Ultimately this is not my replacement for MX vs ATV, however I had a damn sight more fun than any non MX vs ATV game in years and this includes superbikes, motogp and definitely the various pretenders to the MX vs ATV crown. Most would want to compare it to the likes of 2008's Pure rather than the more recent MXGP. It is then one of the rarer cases of smaller dev and publisher actually punch considerably above their weight and make something quite good. If you are a fan of old school arcade racing games, or otherwise looking at the general lack of racing games this year, then consider this a recommendation. If you absolutely can not function without the shiny shiny of Forza or Gran Turismo then I feel sorry for you but this is not that.

+ Split screen racing game
+ Nice and varied modes in career mode
+ Difficulty down to the player but scope for everybody.
- Have to unlock fundamental mechanics in career mode
- Split screen is a bit bare bones with no AI option.
- Limited modes of play in single player
8 Presentation
In a phrase it is old school arcade charm. By no means a graphical tour de force but loads little touches show this is no hastily thrown together game either.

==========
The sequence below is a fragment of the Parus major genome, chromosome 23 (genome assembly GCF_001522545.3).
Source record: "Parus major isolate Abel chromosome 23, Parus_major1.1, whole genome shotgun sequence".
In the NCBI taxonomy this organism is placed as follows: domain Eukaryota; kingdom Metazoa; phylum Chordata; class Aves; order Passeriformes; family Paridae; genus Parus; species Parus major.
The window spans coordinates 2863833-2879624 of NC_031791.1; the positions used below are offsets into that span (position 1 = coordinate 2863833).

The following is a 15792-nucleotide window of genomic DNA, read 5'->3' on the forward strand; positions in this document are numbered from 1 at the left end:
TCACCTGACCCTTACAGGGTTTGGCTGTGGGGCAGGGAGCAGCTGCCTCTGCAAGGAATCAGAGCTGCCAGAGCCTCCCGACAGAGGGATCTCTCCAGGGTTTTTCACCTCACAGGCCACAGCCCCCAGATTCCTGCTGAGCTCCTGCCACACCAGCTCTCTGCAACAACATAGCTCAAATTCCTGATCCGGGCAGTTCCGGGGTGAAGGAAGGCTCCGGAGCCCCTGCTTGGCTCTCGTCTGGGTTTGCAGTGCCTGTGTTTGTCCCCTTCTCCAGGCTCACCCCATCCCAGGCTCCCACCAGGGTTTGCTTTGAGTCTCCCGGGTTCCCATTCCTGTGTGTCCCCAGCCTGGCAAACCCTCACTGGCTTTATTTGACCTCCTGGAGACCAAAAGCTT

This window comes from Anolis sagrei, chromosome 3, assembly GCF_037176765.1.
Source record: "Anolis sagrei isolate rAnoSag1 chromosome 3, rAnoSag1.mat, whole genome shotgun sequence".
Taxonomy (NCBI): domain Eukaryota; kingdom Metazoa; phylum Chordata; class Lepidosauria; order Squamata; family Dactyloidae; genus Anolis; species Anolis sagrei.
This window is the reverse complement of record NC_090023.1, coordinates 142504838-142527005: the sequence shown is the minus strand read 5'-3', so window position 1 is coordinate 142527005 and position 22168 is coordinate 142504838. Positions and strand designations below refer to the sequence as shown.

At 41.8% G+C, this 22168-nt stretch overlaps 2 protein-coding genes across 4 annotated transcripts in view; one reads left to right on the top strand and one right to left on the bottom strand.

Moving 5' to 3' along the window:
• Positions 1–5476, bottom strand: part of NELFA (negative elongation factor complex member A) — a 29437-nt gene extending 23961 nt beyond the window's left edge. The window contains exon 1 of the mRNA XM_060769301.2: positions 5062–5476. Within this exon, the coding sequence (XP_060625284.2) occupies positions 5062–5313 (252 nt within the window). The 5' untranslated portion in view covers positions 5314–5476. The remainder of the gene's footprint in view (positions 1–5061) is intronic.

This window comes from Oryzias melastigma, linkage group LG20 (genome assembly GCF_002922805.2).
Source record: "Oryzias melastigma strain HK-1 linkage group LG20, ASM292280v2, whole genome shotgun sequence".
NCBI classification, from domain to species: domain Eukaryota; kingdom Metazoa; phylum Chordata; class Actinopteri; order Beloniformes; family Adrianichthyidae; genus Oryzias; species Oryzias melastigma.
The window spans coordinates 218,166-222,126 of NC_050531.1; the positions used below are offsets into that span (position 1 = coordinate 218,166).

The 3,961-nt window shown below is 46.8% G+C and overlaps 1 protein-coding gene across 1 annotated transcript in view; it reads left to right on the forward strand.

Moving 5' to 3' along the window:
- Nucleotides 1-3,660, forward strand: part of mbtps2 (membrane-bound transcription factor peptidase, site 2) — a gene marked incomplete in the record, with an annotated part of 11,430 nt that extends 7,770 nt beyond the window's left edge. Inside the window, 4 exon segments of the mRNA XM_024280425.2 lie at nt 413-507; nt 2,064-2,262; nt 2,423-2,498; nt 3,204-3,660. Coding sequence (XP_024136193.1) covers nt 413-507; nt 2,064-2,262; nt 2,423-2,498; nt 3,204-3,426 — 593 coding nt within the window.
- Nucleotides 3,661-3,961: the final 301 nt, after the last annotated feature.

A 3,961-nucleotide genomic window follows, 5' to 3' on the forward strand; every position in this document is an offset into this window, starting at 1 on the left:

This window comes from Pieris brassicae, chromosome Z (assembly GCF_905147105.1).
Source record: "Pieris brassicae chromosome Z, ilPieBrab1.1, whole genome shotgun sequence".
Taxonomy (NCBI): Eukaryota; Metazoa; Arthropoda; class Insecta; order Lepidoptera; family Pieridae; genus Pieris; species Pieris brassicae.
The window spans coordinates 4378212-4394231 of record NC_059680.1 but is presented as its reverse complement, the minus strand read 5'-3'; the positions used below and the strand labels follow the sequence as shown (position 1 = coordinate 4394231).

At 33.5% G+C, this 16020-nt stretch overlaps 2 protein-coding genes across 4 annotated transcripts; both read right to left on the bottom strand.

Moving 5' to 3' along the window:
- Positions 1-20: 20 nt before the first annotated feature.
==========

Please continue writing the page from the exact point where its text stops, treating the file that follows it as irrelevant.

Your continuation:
8 Gameplay
If a fast paced racing game with an old arcade bent is what you are up for then this will give it to you.
7 Lasting Appeal
Career mode will take a while to fully unlock things. Replay is down to the person and though certainly it suffers for a lack of free roam there is very much the option to have a quick race, or an evening racing.
out of 10
Overall (not an average)
I can see this being an always in the stack, never traded kind of something to play quickly or for a while type game. Not a hidden gem, not a cult classic in the making but goes to the same parties as those.